AUDIENCE: My question is, how do you see the selectivity [INAUDIBLE] as opposed to given by perceptual expertise? So for example, in that case of faces versus heads, they are all subordinate level discrimination. But suppose we are expect at faces. And then I think [INAUDIBLE] and [INAUDIBLE] showed that if you're a car expert and bird expert, actually they work through the same FFA.
NANCY KANWISHER: Here's what they showed. They showed, in the best paper-- which was done, actually, half of it in my lab-- I mean, I know these data. I'm not claiming that that's why it's good. I'm saying I know these data. I analyzed a lot of them.
What they showed is that the FFA responds like this-- [? Giro ?] is staring at a dot. That's as close to turning off your brain -- your visual system-- as you can. Here's the response when you look at discrimination of objects you're not expert at. Here's the response when you look at faces. And here's the response when you look at objects of expertise.
OK, so you're a car expert. You're obsessed with cars. So cars come on, the signal's a little bit higher than it is for you when birds come on. And vice versa if you're a bird expert.
But here's the thing-- in that paper, they didn't look at nearby cortex. If you're a car expert, you're excited about cars. We know that visual attention can modulate activity all over the back of the brain.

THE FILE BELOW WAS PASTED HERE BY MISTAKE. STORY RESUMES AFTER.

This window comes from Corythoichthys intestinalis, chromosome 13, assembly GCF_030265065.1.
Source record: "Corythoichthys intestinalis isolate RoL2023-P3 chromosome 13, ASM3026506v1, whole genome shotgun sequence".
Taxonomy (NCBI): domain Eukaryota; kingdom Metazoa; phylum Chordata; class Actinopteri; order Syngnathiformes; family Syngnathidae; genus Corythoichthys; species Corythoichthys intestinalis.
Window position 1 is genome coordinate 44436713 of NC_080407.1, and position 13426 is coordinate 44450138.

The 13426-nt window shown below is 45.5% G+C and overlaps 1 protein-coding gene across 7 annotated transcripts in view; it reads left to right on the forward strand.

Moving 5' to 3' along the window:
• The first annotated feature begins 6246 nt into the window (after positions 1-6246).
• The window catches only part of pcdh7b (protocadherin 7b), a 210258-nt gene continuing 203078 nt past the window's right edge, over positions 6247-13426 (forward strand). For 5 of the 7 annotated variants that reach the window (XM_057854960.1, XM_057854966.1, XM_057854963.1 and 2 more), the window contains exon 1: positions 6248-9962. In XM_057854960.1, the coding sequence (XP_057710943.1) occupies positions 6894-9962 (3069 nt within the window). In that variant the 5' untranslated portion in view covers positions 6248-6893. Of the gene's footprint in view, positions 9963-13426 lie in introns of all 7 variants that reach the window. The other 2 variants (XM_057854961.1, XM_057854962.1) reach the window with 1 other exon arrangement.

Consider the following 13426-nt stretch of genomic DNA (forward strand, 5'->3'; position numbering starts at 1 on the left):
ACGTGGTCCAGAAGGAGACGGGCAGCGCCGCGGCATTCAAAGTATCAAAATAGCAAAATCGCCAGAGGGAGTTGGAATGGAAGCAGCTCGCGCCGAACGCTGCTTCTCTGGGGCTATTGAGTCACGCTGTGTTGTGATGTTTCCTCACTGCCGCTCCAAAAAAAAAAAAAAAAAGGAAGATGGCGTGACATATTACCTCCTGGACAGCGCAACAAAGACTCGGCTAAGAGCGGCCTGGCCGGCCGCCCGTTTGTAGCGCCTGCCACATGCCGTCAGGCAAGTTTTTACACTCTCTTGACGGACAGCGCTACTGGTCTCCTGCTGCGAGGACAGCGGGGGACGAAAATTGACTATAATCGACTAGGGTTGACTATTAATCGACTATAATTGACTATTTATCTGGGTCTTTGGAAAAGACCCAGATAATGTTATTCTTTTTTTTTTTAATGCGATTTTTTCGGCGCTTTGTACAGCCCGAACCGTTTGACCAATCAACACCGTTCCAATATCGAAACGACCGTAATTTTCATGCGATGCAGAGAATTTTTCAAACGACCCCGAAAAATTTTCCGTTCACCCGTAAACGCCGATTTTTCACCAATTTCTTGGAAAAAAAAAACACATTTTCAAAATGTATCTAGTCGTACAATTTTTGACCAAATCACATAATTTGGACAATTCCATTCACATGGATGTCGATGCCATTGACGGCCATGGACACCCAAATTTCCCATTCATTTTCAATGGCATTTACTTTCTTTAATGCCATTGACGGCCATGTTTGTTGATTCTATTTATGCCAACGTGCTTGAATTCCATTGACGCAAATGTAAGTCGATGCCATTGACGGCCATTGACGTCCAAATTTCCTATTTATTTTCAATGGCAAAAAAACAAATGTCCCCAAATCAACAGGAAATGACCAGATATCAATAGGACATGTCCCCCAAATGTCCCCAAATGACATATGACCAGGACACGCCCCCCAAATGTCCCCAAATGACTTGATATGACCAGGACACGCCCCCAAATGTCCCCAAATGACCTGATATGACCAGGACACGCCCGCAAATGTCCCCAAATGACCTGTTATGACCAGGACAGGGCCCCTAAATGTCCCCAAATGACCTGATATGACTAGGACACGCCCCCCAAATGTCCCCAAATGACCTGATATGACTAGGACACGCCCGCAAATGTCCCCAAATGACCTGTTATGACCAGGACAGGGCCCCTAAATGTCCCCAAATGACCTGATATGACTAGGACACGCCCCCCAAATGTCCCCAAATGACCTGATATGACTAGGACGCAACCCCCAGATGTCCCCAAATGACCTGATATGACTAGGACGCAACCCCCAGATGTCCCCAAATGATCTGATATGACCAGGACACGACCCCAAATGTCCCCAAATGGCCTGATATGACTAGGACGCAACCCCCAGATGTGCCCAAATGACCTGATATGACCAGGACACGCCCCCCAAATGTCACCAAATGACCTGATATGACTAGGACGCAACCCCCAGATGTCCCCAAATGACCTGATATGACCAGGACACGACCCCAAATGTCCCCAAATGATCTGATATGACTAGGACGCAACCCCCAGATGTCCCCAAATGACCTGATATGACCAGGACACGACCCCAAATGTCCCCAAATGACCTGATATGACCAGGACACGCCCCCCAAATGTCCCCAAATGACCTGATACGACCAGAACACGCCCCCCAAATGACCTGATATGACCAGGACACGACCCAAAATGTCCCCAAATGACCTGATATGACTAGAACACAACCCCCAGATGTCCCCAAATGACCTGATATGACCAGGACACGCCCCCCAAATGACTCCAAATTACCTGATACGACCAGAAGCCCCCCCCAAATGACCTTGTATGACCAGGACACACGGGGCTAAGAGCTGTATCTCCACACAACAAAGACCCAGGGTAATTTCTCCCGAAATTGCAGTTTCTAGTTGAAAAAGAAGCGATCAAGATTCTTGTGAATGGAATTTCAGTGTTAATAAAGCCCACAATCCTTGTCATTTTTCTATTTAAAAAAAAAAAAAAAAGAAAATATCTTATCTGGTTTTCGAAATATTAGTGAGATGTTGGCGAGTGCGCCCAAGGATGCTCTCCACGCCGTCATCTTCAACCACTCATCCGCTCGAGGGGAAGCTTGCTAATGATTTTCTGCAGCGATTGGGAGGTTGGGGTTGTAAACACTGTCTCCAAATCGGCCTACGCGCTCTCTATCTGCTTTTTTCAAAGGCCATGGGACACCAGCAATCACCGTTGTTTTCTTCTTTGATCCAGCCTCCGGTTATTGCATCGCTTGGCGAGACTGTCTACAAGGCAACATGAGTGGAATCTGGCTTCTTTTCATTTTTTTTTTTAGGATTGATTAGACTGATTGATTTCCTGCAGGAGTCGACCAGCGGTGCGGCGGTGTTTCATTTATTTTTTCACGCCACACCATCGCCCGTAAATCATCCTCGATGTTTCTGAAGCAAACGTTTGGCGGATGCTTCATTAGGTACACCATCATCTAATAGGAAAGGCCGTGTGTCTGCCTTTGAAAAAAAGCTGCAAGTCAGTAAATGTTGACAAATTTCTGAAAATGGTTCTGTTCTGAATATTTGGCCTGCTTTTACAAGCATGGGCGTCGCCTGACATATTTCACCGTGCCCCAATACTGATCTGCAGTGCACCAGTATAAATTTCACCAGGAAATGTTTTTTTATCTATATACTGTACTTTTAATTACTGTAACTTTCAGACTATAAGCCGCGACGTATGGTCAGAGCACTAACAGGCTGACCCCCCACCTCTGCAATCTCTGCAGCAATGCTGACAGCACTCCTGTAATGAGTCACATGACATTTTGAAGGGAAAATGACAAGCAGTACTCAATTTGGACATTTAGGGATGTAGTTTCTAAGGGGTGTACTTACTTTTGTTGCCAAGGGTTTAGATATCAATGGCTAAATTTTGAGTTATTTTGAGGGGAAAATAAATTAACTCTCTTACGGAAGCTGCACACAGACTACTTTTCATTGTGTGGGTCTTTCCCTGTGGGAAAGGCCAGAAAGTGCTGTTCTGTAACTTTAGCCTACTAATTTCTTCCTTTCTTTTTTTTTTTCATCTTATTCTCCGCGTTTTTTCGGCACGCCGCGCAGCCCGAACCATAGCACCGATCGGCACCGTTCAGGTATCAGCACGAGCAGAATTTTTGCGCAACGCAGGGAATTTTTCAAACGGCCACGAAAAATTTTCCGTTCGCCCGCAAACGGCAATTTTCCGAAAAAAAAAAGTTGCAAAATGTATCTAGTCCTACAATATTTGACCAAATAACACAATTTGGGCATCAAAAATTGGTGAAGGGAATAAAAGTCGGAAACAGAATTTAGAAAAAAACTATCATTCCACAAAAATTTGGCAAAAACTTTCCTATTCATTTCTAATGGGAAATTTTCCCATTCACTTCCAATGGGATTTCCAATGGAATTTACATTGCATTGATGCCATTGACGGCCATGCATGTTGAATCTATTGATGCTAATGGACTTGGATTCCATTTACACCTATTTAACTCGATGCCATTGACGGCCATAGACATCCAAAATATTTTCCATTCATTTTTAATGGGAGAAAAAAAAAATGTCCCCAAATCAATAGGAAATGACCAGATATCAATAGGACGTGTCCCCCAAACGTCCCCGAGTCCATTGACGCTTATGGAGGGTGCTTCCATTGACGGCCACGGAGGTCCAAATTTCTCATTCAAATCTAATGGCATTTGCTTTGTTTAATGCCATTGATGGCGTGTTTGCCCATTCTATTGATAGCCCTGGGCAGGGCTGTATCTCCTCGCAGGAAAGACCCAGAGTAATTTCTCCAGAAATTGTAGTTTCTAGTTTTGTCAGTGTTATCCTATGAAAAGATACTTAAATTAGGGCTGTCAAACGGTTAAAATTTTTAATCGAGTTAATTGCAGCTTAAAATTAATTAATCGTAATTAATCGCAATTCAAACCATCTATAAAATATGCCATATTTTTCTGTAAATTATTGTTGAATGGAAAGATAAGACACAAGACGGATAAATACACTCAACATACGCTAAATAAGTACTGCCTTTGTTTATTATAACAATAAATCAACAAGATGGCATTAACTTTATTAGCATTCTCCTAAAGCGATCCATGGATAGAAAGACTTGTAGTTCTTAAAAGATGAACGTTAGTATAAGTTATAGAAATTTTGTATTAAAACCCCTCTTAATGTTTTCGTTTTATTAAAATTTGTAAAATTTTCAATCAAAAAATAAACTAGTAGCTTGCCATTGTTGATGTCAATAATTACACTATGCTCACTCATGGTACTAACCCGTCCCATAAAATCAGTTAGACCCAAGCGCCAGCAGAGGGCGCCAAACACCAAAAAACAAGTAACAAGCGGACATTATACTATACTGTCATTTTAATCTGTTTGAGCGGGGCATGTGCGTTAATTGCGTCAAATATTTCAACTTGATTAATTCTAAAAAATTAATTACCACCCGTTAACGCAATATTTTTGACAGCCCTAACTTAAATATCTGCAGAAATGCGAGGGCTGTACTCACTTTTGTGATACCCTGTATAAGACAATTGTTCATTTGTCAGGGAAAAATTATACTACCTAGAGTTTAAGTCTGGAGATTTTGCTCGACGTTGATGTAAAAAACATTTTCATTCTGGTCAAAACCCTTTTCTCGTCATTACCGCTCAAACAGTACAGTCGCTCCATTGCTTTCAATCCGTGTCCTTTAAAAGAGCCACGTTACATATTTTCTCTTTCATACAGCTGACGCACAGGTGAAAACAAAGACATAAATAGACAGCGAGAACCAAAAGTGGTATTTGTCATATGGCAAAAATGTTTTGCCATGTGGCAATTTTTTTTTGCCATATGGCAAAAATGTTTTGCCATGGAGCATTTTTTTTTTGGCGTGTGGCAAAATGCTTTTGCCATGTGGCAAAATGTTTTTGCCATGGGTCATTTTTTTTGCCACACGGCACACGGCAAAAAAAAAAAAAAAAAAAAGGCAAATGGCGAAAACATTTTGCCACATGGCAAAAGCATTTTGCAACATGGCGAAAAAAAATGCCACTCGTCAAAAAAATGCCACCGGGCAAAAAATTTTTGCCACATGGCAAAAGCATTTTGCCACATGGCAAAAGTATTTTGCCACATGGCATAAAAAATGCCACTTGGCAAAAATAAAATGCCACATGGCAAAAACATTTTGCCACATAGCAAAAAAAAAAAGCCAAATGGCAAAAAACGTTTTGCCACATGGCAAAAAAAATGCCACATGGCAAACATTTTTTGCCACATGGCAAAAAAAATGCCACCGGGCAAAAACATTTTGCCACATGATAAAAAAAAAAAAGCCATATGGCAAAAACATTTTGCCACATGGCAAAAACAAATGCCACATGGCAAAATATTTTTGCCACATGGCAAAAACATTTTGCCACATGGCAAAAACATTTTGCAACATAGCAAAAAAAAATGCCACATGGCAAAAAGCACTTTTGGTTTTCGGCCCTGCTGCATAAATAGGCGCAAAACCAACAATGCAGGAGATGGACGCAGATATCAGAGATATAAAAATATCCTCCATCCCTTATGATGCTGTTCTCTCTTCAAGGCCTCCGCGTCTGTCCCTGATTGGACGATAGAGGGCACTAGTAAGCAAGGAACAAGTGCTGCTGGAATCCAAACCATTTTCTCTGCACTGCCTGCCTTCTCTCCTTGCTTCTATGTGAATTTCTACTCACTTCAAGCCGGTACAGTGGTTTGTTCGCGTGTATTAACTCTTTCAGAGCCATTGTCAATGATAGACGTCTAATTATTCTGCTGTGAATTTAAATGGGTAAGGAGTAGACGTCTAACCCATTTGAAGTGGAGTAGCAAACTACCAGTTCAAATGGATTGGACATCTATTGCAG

In at least seven subsequent studies, people have looked not only in the face area, but in adjacent, object-selective cortex. And what they find is this signal goes way up. So it's really an attention signal.
To the extent that there's any expertise effect, it's really an effective attention. It's bigger in nearby cortex than the FFA. So the expertise hypothesis has been fully empirically rejected by now, despite what you've been told. We can talk more later.
OK, so what am I going to do? I'm out of time. What I'm going to do is-- I was going to show you a whole bunch of other selective regions of the brain. OK, I'm going to show you-- this is slightly cheesy.
I did a TED talk a few months ago, and so I made a cheesy little video. This is my brain with everything mapped on it. So let's start by inflating the cortex so you can see everything.
The dark bits are the bits that were inside the sulcus before we inflated it. So let's rotate it around, now, to see my face area. There we go. On the inside surface, now on the bottom, that's my fusiform face area, right there.
Here in purple are regions that respond preferentially to color. They're not as selective as the face regions are for faces, but they're biased to respond more to color than luminance. There are also scene-selective regions, which you can see on that medial surface-- two of them here in green, and another one out on the lateral surface, right there. This is how you find visual motion area, MT-- moving versus stationary dots. And that's the yellow little bit on the bottom.
There's also a region that we reported way back that responds selectively to images of human bodies and body parts. That's in the lime green on the bottom, partially overlapping with visual motion area MT. There are also, that Sam will talk more about later this afternoon, specializations within human auditory cortex, which is up here on the top of the temporal lobe there, where you can find a region that responds selectively to pitch. Namely, it responds to sounds like this, but much more weakly to sounds like this.